Sennheiser's premium gaming headset sounds amazing despite its 2.1 stereo sound limitation.
Light and comfy
Excellent audio range
Solid plastic build
Just 2.1 stereo
No PS4 support
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Audiophiles know Sennheiser is respected in the audio world from noise canceling earphones to massive DJ styled headphones. In the gaming world, however, the German audio company is treading new ground with its G4ME ONE and G4ME ZERO headsets. On the show floor at PAX East, I got a chance to put on a pair of Sennheiser's higher-end G4ME ZERO hooked up to an Xbox One to see how the company is fairing with its new range of gaming cans.
The pair of G4ME ZEROs I got to play with on at the convention were in a newly released black and red color. Up until now the headset has been available in white with a red accents, and a black trimmed headband. The all black finish is little less flashy than its white variant but overall the G4ME ZERO is still a fashionable gaming headset. The backs of the ear cups are designed with a grill pattern to give them a bit of flair. A rotating volume knob also accents the right ear cup. Meanwhile, the left side has an attached microphone, which when raised will mute any voice chat coming from the player.
Both earpieces are attached on a rotating and folding hinge. This allowed me to take off the headset and flatten the ear cups on my chest whenever I wanted to take a break from all the gunfire in Call of Duty Ghosts. After taking them off I could also take turn the cylinder shaped hinge to fold up one of the earmuffs towards the headband. This makes the headset a smaller package for carrying, as it's roughly an inch tall when all folded up.
As for actually wearing the headphones, the G4ME ZEROs are impeccably light thanks to their all-plastic build. The ear cups on Sennheiser's are cavernous and should completely envelope even the largest of ears. G4ME ZEROs a joy to wear thanks to the soft leather lined ear cups and plushy padding.
Unfortunately on the sound front the G4ME ZEROs are a bit limited compared to other gaming headsets. The Sennheiser headset only delivers 2.1 stereo sound where as much of its completion boasts 5.1 and even 7.1 stereo-surround sound. Despite this limitation, the G4ME ZEROs still deliver great audio quality.
On the show floor I was able to hear the low, plodding music during the quite moments in Call of Duty Ghosts, and then every bullet sent whizzing in game was followed by a punctuated thump. Additionally, the closed ear and closed back - meaning the headphones' earmuffs cover your ear entirely and exterior of the ear cups are sealed – design of the G4ME ZEROs added a surprising amount of noise isolation.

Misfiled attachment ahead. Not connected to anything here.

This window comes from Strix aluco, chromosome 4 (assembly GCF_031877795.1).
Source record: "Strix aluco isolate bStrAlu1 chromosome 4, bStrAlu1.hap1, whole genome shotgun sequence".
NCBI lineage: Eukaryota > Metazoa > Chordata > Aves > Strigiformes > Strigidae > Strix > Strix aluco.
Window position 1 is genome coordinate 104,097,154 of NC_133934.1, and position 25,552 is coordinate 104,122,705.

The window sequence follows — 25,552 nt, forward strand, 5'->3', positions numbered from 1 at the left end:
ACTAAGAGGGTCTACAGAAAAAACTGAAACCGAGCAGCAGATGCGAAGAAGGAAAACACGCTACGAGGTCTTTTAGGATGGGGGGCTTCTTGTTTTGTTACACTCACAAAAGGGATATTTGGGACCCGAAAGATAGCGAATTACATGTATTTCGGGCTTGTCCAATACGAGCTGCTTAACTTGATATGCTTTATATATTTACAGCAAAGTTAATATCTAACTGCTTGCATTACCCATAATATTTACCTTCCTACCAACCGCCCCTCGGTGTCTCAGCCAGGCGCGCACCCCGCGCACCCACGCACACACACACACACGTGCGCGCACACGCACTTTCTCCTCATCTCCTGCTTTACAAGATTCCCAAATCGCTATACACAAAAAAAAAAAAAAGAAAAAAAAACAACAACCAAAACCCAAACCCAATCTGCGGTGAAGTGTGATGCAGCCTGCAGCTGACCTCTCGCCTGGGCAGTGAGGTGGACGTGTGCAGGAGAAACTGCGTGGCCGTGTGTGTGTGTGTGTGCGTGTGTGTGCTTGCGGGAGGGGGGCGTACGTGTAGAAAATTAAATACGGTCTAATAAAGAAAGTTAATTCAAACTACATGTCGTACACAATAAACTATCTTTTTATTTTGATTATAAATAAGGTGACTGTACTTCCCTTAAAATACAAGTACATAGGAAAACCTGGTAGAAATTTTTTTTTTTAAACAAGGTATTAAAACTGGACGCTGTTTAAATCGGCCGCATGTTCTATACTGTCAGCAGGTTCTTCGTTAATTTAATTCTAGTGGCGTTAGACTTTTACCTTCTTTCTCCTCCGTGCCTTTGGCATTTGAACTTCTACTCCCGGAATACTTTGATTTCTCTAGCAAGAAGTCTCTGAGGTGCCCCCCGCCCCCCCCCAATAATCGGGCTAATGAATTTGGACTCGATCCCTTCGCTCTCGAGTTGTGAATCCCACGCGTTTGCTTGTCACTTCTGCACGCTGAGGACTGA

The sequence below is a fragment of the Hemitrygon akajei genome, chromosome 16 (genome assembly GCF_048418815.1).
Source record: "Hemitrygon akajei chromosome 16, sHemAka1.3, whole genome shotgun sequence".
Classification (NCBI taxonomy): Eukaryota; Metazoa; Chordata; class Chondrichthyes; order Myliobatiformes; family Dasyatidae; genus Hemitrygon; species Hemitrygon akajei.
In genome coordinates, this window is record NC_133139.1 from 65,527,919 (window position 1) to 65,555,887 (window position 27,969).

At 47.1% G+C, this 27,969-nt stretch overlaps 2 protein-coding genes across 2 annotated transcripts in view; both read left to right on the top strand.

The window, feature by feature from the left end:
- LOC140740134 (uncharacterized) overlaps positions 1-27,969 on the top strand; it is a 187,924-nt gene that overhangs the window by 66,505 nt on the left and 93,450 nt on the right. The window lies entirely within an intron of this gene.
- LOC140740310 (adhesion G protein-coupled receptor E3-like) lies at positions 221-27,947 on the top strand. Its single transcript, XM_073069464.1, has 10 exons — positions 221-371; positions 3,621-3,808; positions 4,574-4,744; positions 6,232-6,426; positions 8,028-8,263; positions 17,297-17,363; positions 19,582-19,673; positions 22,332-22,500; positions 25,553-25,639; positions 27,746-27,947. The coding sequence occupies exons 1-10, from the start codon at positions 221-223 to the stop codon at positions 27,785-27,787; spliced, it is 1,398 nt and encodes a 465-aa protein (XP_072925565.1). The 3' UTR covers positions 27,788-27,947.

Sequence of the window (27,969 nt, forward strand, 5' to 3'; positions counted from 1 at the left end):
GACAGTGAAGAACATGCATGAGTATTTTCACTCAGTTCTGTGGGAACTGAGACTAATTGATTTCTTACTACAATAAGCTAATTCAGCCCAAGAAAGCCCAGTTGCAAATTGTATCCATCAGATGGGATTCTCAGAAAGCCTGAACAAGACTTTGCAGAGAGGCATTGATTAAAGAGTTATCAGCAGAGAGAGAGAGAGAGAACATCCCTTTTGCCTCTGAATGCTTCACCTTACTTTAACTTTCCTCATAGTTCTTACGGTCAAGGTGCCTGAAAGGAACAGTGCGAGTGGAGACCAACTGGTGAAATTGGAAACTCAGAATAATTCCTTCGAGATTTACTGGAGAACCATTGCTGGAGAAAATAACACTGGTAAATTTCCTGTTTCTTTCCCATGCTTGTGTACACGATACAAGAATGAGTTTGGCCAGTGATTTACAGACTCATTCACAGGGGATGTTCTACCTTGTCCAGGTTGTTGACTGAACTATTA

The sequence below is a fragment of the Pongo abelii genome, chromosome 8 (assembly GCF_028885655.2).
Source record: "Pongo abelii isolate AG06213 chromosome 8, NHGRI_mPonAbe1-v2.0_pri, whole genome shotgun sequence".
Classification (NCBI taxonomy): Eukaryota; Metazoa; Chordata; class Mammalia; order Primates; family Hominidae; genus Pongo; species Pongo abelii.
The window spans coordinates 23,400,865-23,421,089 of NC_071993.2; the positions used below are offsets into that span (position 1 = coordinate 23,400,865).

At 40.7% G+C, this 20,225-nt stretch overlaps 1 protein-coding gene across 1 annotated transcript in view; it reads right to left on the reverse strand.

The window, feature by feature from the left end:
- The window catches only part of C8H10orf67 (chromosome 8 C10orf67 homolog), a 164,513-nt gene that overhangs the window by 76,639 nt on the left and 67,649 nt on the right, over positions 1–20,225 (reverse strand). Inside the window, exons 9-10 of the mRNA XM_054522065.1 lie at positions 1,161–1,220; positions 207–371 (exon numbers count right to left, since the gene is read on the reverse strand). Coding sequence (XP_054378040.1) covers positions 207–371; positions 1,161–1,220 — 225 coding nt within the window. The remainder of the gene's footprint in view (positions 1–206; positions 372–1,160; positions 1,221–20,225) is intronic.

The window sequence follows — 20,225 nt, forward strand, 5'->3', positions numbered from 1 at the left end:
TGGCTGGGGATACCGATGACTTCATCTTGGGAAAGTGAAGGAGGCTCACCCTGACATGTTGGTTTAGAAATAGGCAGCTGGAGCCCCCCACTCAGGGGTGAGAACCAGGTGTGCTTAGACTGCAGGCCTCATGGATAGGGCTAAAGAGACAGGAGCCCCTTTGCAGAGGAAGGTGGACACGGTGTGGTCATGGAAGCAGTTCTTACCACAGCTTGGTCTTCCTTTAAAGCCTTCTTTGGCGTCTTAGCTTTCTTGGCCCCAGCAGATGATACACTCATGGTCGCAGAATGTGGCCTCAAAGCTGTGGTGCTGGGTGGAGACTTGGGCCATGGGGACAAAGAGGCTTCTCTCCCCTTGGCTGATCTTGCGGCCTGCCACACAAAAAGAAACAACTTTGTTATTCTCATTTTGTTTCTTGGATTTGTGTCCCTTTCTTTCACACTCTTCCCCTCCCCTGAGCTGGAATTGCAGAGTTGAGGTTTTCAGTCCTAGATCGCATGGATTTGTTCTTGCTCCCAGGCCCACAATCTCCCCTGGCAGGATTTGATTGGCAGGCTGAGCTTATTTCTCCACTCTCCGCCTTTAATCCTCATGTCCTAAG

Designed for the primarily for the PC, Sennheiser recently released a new $15 (about £8/AU$15) connector called the PCV 305. With this in hand, gamers can hook up the headset directly to the Xbox One controller without needing to go through Microsoft's proprietary adapter. The headset itself is price for $279 (about £166/AU$296)
The Sennheiser G4ME ZERO feels like a superbly premium quality gaming headset. It's extremely light and comfortable to wear. Plus it also delivers amazing audio quality across the entire range from quiet moody music to in your face explosions and gunfire.
However the biggest hurdles for it are its high price-point and 2.1 stereo-sound. There are simply better equipped and cheaper alternatives. For the same price Gamers can pick up the Astro A40s for nearly the same price, meanwhile, PS4 players left out in the dark should check out the Turtle Beach PX4.
The lack of surround sound, mix options, and digital signal processing might be a major disappointment for some audio serious gamers - but these could just be small quibbles. I'll have to put in some more listening hours to hear if these limitations really affect the Sennheiser G4ME ZERO's ability to output great sound.
Kevin Lee was a former computing reporter at TechRadar. Kevin is now the SEO Updates Editor at IGN based in New York. He handles all of the best of tech buying guides while also dipping his hand in the entertainment and games evergreen content. Kevin has over eight years of experience in the tech and games publications with previous bylines at Polygon, PC World, and more. Outside of work, Kevin is major movie buff of cult and bad films. He also regularly plays flight & space sim and racing games. IRL he's a fan of archery, axe throwing, and board games.
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